Special Report: Reaping the Whirlwind
Vol: 26 Issue: 11 Tuesday, November 11, 2003
An Arab magazine claimed Tuesday that a member of al Qaeda had sent them an e-mail claiming responsibility for Saturday’s homicide bombing in Riyadh that killed 17 people and left more than 100 wounded.
“We struck Muhaya compound,” the London-based weekly Al-Majalla quoted an e-mail from a purported Al Qaeda operative identified as Abu Mohammed al-Ablaj as saying, referring to the residential compound attacked Saturday. The e-mail was first seen late Monday and released a statement about it to The Associated Press on Tuesday.
Prince Turki al-Faisal, now Saudi ambassador to Great Britain, issued a poignant statement to ‘all the peoples of the world’ to help the Saudis ‘stop this evil’ . . . blah, blah, blah.
Prince Turki used to be the head of Saudi intelligence when he worked with Osama bin Laden during the Afghan war against the Soviets. The Saudis financed and supported al-Qaeda up to and after September 11, and right up until al-Qaeda turned on them after the money started drying up.
There are some six million foreign workers working in the kingdom. Not because there aren’t enough Saudis to do the work — the Saudi unemployment rate is 25% — but because the current generation of pampered, oil-rich Saudis never had to work before.
The House of Saud buys its power using oil profits using the ‘bread and circuses’ principle of governing. Instead of investing in things like education and infrastructure, the House of Saud just gave the money to the people to keep them quiet.
Now there aren’t enough trained Saudis to do skilled labor, or enough unskilled Saudis willing to get their hands dirty. The only real educational investment made by the House of Saud was in religious education. Students in Saudi madrassas commit the Koran to memory and learn of the need to convert the whole world to Islam — by whatever means necessary.
It bought peace with the many Islamic conservatives in the kingdom. But long term, it guaranteed that several generations of Saudi men would be unemployable for anything except al Qaeda or teaching in a religious school, turning out more schoolteachers — and more al-Qaeda members.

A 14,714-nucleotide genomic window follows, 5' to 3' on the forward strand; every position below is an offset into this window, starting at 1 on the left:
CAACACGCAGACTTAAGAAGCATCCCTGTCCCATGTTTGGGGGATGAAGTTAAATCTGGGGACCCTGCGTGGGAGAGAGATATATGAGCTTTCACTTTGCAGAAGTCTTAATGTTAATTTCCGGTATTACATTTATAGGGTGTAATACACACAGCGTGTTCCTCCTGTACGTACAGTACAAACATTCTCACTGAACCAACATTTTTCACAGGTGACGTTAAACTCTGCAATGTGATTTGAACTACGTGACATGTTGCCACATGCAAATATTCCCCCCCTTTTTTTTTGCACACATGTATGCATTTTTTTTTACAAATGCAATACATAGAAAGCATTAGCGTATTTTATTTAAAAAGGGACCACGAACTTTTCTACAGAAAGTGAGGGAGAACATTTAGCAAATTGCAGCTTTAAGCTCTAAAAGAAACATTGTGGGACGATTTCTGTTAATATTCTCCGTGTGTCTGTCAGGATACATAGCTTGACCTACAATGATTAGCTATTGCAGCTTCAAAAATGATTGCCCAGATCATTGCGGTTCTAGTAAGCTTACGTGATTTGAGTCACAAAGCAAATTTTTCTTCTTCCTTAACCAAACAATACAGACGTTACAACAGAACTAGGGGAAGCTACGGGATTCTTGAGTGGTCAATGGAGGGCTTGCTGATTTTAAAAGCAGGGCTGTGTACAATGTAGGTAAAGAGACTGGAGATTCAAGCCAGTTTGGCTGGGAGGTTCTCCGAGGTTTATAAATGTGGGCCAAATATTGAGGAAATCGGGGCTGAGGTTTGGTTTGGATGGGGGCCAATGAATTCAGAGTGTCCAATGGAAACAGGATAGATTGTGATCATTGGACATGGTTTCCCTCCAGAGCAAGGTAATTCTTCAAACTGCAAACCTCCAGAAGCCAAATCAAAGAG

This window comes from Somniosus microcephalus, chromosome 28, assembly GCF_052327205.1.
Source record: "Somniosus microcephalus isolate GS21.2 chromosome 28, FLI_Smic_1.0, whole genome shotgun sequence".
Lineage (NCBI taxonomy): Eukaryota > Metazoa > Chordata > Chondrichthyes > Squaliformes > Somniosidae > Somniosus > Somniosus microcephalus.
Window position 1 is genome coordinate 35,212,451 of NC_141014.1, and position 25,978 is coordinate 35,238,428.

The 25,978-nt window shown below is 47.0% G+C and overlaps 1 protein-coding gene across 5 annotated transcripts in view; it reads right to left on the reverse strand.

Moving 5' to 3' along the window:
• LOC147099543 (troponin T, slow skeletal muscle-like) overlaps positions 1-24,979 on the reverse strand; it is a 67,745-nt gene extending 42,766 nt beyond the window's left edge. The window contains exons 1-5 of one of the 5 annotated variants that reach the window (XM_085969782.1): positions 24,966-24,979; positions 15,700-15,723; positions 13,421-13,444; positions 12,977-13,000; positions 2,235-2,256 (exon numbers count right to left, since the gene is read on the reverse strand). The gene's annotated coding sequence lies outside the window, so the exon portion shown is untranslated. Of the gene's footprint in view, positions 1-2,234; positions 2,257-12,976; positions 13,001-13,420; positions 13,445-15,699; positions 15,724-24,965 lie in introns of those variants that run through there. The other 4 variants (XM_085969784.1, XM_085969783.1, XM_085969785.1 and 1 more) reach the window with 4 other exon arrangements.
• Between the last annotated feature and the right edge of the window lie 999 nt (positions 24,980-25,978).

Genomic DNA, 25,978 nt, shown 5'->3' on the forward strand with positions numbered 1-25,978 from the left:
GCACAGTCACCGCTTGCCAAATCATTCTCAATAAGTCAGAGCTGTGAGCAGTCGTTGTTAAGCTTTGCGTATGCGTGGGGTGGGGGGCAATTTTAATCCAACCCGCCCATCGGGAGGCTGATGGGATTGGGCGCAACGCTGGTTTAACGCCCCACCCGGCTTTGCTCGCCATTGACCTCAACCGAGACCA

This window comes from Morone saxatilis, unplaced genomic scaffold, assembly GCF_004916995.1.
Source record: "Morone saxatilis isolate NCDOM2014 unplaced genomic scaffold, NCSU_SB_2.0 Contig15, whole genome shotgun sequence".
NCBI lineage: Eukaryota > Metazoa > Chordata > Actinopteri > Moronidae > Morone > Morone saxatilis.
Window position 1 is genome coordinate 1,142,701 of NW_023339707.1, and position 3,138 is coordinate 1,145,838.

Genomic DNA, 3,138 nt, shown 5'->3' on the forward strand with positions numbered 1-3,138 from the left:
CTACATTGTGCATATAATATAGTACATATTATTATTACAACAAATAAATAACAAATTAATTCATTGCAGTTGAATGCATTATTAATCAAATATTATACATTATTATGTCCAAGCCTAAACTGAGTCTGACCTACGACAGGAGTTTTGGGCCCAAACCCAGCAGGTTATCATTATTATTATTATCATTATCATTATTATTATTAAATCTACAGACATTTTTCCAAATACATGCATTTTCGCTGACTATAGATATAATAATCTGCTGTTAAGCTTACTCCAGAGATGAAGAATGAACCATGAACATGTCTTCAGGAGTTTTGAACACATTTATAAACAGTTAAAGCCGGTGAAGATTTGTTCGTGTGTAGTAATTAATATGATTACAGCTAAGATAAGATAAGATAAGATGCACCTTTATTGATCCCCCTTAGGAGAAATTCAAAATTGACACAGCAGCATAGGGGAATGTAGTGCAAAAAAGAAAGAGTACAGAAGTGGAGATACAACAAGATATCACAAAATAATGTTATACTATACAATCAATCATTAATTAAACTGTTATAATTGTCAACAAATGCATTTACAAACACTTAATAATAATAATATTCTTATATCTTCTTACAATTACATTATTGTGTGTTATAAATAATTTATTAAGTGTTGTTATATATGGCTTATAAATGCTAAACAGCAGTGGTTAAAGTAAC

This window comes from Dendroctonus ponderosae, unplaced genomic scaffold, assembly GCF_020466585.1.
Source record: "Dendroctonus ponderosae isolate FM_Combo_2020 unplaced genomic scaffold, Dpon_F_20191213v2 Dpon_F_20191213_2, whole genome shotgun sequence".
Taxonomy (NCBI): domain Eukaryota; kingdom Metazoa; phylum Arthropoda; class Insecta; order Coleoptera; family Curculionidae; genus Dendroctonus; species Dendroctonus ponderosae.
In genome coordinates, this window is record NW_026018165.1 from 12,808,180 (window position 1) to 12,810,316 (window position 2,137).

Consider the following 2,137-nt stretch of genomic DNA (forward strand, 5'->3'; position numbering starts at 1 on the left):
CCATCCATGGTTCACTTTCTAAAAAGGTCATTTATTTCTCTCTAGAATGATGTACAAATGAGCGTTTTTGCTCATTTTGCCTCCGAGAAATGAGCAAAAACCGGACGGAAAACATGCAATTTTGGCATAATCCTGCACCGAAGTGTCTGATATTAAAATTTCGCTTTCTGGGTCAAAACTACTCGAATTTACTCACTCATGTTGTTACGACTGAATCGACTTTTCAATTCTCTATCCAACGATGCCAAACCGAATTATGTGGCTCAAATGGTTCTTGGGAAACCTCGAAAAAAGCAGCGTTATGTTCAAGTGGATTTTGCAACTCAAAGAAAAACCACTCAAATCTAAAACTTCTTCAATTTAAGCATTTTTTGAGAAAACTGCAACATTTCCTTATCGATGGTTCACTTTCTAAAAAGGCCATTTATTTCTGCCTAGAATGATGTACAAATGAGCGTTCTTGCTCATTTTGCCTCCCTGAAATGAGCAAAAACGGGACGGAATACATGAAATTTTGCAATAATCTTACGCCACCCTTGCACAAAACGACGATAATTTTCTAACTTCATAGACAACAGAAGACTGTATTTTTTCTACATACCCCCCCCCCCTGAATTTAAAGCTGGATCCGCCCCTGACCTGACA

As long as the graduates of the Saudi Wahabbist schools practiced their arts outside the kingdom, the House of Saud was content to look the other way.
Thousands did, joining Osama during the Afghan war in the ’80’s and staying with him through the war with America.
Since then, they’ve been driven out of Egypt, Afghanistan, Afghanistan and Iran and repatriated back to Saudi Arabia. The ‘evil’ the Prince Turki called on the world to help them destroy is one of their own design.
The problem al-Qaeda has with the house of Saud isn’t that they are corrupt or inept, or even that they are one of the most repressive regimes in the world.
Saudi Arabia is a country in which Wahabbi Islam is the only legal religion, where thieves have their hands amputated publicly with a sword and drinking alcohol means a prison term complete with lashes.
Although the House of Saud is the patron and defender and chief evangelist of Wahabbi Islam, they aren’t ‘religious’ enough for al-Qaeda.
That is the nature of evil. It feeds on itself and grows until soon it turns on and destroys its container. The House of Saud sold its soul to the devil and now it wants to renegotiate the deal. It doesn’t work that way . . . at least, not any more.
Time has run out.
“And all the kings of Arabia, and all the kings of the mingled people that dwell in the desert . . . A noise shall come even to the ends of the earth; for the LORD hath a controversy with the nations, he will plead with all flesh; he will give them that are wicked to the sword, saith the LORD. Thus saith the LORD of hosts, Behold, evil shall go forth from nation to nation, and a great whirlwind shall be raised up from the coasts of the earth.” (Jeremiah 25:24,31,32)